Over the weekend NorteñoBlog met up with the redoubtable Bilbo’s Laptop to see Bomba Estéreo play Chicago’s Concord Music Hall. The Colombian electro-boogie band only wanders within NorteñoBlog’s purlieu insofar as the genre tag “Latin music” says anything coherent, but we’ve enjoyed them here before, and new album Amanecer (Sony) is VALE LA PENA. Carefully honing a tight set from four(!) albums worth of material, the Bombas gave us seven or eight massive jams, most of them new, and little changed from their recorded templates besides some extended intros and party-hearty crescendos at the ends. Where improvisation appeared, it was rhythmic. Bomba Estéreo prizes rhythm over all. Drummer Kike Egurrola played rock-solid beds of beats — dembow, cumbia, others I can’t name — providing a foil for the contrapuntal jabs of guitarist Julián Salazar and bassist Simón Mejía; during songs like “Somos Dos,” they were the grooviest little indie rock band on the planet. Salazar and Mejía spent roughly half their time at their electronic sound banks, keeping the details of their recordings while thickening the sound. “Soy Yo” was already the most ridonkulous song on the new album. Live, with its Colombian flute and sampled voice mixing with deep, body-shaking bass and frontwoman Liliana Saumet’s explosive gestures, it sounded like banger of the year.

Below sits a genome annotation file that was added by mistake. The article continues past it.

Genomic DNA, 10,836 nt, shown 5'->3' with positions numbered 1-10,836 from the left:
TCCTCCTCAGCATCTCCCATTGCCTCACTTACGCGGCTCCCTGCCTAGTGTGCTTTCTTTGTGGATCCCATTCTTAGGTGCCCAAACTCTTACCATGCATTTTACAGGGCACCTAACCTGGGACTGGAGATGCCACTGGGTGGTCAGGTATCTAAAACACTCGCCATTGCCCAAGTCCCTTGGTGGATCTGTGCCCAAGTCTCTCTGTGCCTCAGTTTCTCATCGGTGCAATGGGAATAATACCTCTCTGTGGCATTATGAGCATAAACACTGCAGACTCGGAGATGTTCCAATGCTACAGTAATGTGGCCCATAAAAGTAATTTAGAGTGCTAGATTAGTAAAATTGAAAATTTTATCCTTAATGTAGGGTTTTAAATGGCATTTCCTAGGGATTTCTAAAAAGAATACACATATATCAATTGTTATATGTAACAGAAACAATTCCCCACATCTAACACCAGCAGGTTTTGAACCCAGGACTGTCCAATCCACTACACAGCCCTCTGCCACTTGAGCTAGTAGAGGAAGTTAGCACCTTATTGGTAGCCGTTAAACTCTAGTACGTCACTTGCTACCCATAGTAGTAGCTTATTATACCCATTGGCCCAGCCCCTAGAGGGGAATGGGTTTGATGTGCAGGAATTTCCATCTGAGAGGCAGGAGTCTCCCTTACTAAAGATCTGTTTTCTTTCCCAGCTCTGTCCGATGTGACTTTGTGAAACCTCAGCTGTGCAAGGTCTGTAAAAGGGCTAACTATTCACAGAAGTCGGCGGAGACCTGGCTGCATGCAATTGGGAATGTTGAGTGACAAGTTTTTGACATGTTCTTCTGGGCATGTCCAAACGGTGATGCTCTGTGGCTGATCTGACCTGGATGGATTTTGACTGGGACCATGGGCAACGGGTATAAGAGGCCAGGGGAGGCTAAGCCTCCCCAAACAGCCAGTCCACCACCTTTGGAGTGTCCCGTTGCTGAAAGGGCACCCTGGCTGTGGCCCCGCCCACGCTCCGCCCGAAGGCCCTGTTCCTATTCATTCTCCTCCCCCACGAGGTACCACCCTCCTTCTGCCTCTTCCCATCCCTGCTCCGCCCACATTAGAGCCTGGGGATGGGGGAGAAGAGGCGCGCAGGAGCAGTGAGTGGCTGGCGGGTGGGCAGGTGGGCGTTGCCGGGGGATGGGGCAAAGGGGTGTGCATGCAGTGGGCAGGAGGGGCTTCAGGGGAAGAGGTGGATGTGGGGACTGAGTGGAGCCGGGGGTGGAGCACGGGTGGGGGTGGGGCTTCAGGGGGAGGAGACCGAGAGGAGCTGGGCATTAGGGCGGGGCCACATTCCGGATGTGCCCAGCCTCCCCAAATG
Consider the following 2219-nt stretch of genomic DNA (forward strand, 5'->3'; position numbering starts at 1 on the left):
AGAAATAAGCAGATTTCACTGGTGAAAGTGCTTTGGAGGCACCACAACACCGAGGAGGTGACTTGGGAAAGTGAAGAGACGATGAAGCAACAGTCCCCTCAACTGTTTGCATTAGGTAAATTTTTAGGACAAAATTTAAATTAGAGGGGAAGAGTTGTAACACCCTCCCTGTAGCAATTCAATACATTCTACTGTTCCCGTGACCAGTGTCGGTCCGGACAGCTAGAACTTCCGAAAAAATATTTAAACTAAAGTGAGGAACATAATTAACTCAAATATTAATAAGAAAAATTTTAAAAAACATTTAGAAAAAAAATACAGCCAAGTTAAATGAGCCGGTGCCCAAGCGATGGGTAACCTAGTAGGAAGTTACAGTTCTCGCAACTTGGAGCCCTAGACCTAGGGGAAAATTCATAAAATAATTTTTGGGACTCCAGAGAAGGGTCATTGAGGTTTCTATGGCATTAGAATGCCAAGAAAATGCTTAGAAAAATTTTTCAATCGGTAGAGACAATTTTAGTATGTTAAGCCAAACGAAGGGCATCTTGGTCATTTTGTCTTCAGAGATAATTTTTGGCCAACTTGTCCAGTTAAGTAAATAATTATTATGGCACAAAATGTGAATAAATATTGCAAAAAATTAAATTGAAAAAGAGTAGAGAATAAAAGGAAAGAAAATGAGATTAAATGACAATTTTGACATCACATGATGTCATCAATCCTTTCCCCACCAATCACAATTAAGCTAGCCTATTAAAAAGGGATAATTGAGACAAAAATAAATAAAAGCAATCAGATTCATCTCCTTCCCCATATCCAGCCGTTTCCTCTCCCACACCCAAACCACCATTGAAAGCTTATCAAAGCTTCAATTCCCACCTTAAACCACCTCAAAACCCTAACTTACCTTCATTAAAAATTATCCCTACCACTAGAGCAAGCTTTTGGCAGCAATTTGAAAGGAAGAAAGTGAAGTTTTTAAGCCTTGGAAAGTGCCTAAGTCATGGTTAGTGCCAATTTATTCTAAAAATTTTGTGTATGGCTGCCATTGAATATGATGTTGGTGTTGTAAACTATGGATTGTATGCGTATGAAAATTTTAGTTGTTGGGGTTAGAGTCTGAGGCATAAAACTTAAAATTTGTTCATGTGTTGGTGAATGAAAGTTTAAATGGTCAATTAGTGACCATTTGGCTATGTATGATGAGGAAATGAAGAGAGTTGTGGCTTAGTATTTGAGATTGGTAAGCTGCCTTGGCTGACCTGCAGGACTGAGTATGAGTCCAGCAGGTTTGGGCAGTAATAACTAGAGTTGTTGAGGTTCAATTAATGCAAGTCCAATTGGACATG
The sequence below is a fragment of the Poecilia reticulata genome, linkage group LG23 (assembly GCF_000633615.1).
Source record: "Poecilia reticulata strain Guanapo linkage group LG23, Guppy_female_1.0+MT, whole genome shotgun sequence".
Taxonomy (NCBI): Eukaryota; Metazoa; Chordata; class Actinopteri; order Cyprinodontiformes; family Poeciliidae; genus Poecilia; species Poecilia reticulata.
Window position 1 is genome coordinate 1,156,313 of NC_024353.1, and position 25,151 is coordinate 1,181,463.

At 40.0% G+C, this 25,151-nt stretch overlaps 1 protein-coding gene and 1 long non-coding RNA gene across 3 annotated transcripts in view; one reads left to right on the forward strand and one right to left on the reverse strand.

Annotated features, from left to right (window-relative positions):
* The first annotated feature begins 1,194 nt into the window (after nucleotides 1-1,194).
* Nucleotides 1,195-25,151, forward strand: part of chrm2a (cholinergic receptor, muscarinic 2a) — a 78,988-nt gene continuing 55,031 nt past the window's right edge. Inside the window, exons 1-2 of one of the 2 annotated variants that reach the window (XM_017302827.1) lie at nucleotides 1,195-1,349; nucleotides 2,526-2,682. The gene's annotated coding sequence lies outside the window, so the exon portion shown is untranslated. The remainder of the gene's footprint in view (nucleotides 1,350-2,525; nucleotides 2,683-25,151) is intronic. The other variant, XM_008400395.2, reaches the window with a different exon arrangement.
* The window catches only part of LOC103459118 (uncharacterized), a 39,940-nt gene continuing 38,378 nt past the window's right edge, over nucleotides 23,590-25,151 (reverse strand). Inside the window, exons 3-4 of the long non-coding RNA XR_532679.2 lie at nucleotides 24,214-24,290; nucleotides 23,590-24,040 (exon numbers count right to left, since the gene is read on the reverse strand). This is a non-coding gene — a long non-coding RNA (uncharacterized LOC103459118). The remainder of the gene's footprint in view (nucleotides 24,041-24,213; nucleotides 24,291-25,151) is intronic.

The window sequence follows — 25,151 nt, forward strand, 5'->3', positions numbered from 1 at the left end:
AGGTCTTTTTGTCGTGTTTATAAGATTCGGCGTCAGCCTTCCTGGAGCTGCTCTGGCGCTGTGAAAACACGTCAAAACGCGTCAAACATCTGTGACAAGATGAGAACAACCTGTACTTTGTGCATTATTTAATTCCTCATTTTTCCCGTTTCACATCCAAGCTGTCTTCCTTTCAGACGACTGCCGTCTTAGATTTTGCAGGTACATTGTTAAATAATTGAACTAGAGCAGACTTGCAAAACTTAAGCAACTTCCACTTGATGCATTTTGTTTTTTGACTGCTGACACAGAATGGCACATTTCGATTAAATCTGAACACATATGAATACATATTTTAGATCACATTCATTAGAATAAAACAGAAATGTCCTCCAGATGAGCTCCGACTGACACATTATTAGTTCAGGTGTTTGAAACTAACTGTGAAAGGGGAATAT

Saumet’s job, at which she excels, is to cut through the bass and mobilize the crowd. She sets a good example: her unfussy dancing gave us a nice repertoire of rippling body movements, perfect for a crowded floor of hipsters holding cups of beer. That said, the main mobilizer was Saumet’s voice. Her high whine can come off as strangled on romantic melodies — even “Somos Dos,” which Saumet humbly introduced as “beautiful,” went a little long — but usually it’s a fourth rhythm instrument, punching and goading along with the others. This is true of her raps, of course, but Saumet also builds her melodies for rhythmic impact. Hearing her voice and its syncopations emerge from the electro-throb, the mass of bodies understands its implicit commands: Dance. Love. Clap. And Saumet’s most crucial, Dr. Seussian directive: Shout loud at the top of your voice! SOY YO!
On the drive down I listened again to El Komander’s latest album, Detrás Del Miedo (Twiins). It’s as effortlessly charming as you could hope, but of course that lack of effort is an effect — YOU try lassoing a four-or-five-piece band into the stop-start precision of the title song. Komander’s released about half these songs as singles already, and I’ve been skeptical of his ballads, but even they sound better in the middle of his faster tunes. The guy can write melodies! His singing has improved, too; as Komander grows into his timing, he convinces us that “El Papel Cambio” emerges straight from his mind. Él es él. Plus, any album containing both “Malditas Ganas” and “Fuga Pa’ Maza” would have to work pretty hard to avoid a big VALE LA PENA.